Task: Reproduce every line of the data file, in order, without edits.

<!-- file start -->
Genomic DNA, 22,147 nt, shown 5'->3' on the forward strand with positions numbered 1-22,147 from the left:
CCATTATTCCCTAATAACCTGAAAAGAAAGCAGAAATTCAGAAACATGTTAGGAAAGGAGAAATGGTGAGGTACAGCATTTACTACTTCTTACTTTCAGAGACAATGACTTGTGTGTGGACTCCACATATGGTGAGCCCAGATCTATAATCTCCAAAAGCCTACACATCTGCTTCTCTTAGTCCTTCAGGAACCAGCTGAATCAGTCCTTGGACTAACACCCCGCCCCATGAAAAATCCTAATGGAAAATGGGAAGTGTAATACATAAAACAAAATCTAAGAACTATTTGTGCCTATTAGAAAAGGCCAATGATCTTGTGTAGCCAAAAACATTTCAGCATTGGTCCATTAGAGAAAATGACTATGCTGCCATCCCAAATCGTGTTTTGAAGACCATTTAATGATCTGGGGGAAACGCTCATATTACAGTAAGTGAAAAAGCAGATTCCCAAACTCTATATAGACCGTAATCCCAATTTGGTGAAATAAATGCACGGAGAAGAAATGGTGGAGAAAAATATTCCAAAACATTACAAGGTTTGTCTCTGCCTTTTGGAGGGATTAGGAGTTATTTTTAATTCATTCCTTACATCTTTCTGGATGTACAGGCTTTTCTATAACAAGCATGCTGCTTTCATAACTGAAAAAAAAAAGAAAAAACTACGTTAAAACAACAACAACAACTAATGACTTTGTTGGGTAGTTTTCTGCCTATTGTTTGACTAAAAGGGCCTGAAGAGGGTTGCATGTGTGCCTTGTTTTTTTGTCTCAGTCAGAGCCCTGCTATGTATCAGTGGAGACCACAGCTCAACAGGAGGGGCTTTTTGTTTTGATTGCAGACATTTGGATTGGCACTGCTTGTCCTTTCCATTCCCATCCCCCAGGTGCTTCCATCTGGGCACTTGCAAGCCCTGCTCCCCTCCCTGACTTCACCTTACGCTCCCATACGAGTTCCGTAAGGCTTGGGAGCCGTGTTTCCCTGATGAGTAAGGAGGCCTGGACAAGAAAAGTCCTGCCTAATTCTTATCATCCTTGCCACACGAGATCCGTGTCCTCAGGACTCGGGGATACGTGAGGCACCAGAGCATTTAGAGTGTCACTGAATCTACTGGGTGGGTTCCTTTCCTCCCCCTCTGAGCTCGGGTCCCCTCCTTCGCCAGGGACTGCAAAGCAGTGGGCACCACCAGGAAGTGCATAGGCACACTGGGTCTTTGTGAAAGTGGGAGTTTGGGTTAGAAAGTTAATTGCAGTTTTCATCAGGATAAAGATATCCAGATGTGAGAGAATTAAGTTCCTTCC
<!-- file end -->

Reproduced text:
Genomic DNA, 22,147 nt, shown 5'->3' on the forward strand with positions numbered 1-22,147 from the left:
CCATTATTCCCTAATAACCTGAAAAGAAAGCAGAAATTCAGAAACATGTTAGGAAAGGAGAAATGGTGAGGTACAGCATTTACTACTTCTTACTTTCAGAGACAATGACTTGTGTGTGGACTCCACATATGGTGAGCCCAGATCTATAATCTCCAAAAGCCTACACATCTGCTTCTCTTAGTCCTTCAGGAACCAGCTGAATCAGTCCTTGGACTAACACCCCGCCCCATGAAAAATCCTAATGGAAAATGGGAAGTGTAATACATAAAACAAAATCTAAGAACTATTTGTGCCTATTAGAAAAGGCCAATGATCTTGTGTAGCCAAAAACATTTCAGCATTGGTCCATTAGAGAAAATGACTATGCTGCCATCCCAAATCGTGTTTTGAAGACCATTTAATGATCTGGGGGAAACGCTCATATTACAGTAAGTGAAAAAGCAGATTCCCAAACTCTATATAGACCGTAATCCCAATTTGGTGAAATAAATGCACGGAGAAGAAATGGTGGAGAAAAATATTCCAAAACATTACAAGGTTTGTCTCTGCCTTTTGGAGGGATTAGGAGTTATTTTTAATTCATTCCTTACATCTTTCTGGATGTACAGGCTTTTCTATAACAAGCATGCTGCTTTCATAACTGAAAAAAAAAAGAAAAAACTACGTTAAAACAACAACAACAACTAATGACTTTGTTGGGTAGTTTTCTGCCTATTGTTTGACTAAAAGGGCCTGAAGAGGGTTGCATGTGTGCCTTGTTTTTTTGTCTCAGTCAGAGCCCTGCTATGTATCAGTGGAGACCACAGCTCAACAGGAGGGGCTTTTTGTTTTGATTGCAGACATTTGGATTGGCACTGCTTGTCCTTTCCATTCCCATCCCCCAGGTGCTTCCATCTGGGCACTTGCAAGCCCTGCTCCCCTCCCTGACTTCACCTTACGCTCCCATACGAGTTCCGTAAGGCTTGGGAGCCGTGTTTCCCTGATGAGTAAGGAGGCCTGGACAAGAAAAGTCCTGCCTAATTCTTATCATCCTTGCCACACGAGATCCGTGTCCTCAGGACTCGGGGATACGTGAGGCACCAGAGCATTTAGAGTGTCACTGAATCTACTGGGTGGGTTCCTTTCCTCCCCCTCTGAGCTCGGGTCCCCTCCTTCGCCAGGGACTGCAAAGCAGTGGGCACCACCAGGAAGTGCATAGGCACACTGGGTCTTTGTGAAAGTGGGAGTTTGGGTTAGAAAGTTAATTGCAGTTTTCATCAGGATAAAGATATCCAGATGTGAGAGAATTAAGTTCCTTCC